Democracy is government by popular consent. It is a form of government in which political authority flows from the people (rather than, say, from God, as in medieval political systems). Consent is a key term: where there is consent, a government is legitimate; where there is not consent, a government is illegitimate and can legitimately be replaced. A democracy ensures consent through such things as regular free and fair elections, the opportunity to remove and replace bad governments and to amend or overturn bad policies, a free press and a large public sphere in which politics can be discussed and debated by everyone. All these things are carefully defended in a democracy. Where they are denied—for example, if the press is not free, or there is no opportunity to overturn bad policies—the political system becomes increasingly undemocratic.

The definition of ‘the people’ has always been fluid, but at the heart of democracy is the idea that the ‘people’ should be defined as widely as possible. A society in which only the aristocracy has a say in politics is not democratic; nor is one in which, for example, women or Jews are denied a vote. Since ancient Athenian democracy restricted voting to adult males, excluding all women, slaves and non-Athenians, it would not qualify as a democracy in the modern sense.

Democracy has nothing to do with the so-called ‘will of the people’. Not only is this concept impossible to define with any precision (making it largely nonsensical), but it has routinely been invoked by anti-democratic totalitarian regimes (e.g. the Soviet Union, Nazi Germany) to justify their politics. It implies that anyone who disagrees with the supposed ‘will’ can no longer be considered one of the ‘people’; such an individual comes to be regarded as a traitor to the people. Historically, one of the consequences of this notion of the ‘will of the people’ has been the denial of rights to supposed ‘un-persons’ and the use of concentration camps, ‘re-education’, imprisonment and execution.

In any large, complex society there are numerous different interests and values which defeat all attempts to identify a single ‘will of the people’. Democracy involves recognizing these different interests and values through a form of government that, despite the differences running through society, is agreed to by everyone. Democracy is not, therefore, about simple majority rule; it is about governing in a way that commands the consent of everyone. A democracy which, for example, ignores the interests and values of minority groups or beliefs risks no longer being a democracy and becoming instead a tyranny.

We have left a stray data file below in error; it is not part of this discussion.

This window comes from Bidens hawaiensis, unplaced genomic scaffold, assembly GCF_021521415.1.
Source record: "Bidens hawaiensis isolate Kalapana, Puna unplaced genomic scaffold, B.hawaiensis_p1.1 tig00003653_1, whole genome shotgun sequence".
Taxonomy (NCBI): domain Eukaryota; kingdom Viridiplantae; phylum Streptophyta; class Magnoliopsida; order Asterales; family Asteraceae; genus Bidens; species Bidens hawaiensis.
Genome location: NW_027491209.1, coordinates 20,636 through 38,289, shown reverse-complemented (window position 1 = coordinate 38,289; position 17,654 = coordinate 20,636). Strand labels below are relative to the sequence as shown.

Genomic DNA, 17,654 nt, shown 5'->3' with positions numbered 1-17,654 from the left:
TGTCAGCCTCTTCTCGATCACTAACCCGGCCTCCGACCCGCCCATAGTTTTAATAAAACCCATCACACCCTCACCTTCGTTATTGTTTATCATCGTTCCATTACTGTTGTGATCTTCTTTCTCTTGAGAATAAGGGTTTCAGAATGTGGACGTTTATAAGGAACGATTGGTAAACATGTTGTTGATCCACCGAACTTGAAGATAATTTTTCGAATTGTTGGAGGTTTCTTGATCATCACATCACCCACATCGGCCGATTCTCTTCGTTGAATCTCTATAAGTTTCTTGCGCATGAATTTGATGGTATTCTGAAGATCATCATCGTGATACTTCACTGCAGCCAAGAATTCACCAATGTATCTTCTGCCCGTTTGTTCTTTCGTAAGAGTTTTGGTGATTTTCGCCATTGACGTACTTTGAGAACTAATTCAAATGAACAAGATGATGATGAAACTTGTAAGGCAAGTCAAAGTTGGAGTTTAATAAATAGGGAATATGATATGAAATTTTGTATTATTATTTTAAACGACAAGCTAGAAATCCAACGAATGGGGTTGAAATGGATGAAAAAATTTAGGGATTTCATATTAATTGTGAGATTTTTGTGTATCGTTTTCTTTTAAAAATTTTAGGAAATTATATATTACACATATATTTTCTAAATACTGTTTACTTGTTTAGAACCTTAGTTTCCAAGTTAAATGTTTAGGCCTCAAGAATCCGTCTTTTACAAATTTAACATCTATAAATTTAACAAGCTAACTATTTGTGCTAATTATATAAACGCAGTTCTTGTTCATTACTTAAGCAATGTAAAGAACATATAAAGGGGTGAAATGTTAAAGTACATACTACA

For those interested in political thought: look to John Locke and John Stuart Mill, not to Rousseau.

Theresa May’s Brexit speech

theresa_may_brexit_speechTheresa May deserves some credit for the way she has handled Brexit thus far. The reality was that the most incompetent Prime Minister in recent British history tossed a grenade. Somebody had to catch it, and while the hopeless Andrea Leadsom would have provided great entertainment value by quickly letting the grenade explode, it was probably for the best that May and her much-touted safe pair of hands took charge. Evidently nobody had planned for Brexit, so it was always going to be a matter of muddling through the political chaos bequeathed by Cameron. And May has provided a textbook study of how to muddle through: in public play for time, don’t say too much, and don’t commit to anything, while behind doors scramble as rapidly as possible to assemble some sort of coherent plan. She has been much criticized for not having a plan or strategy for Brexit, but criticism should really be directed at her dismal predecessor. Anyway, what would we rather she had done—sit down with Boris Johnson, David Davis and Liam Fox over a few evenings, scribbling down a plan on post-its, and then announce that to the world? We may live in an age of instant news, information, clarity and decisions, but in relation to an issue as complex and important as Brexit there are many reasons why old-fashioned virtues such as patience, careful deliberation, information gathering and stalling for time are the best approach.

At some point, of course, May was going to have to issue more clarity, and so she now has with her major Brexit speech. The importance of this speech lies more in its political significance than in its detail. Much of the latter could have been guessed at; the only difference now is that we no longer need to play a guessing game. May’s focus on restricting immigration and freedom of movement has long been known (she was a notoriously illiberal Home Secretary); and the reality that ending freedom of movement means leaving the Single Market has been confirmed. Hard Brexit was always the most likely approach (most EU members have been correctly predicting that for months); May has now closed the door on the faint hopes of Remainers that a Norwegian model might have been the goal.

Although a Remainer myself, I appreciate two things about that. The first is the logic to it: while I would prefer a Norwegian model (aka soft Brexit) over hard Brexit, the Brexiters are right in regarding it as a compromise that would involve continued membership of the EU in everything but name and political clout. It would be a solution that would satisfy few, and would raise the question: if we’re paying for all the benefits of the EU, why not simply be full members with the ability to be part of the decision-making, instead of having access to the Single Market but no say in how it is run? For Remainers, the Norwegian model is hardly ideal, but it would have been a compromise hard to oppose; furthermore, it offered the hope that the model’s contradictions would result in it becoming a convenient stepping stone to a full EU return. That somewhat desperate hope, along with any prospects of a difficult and uncomfortable compromise outcome, is now off the table.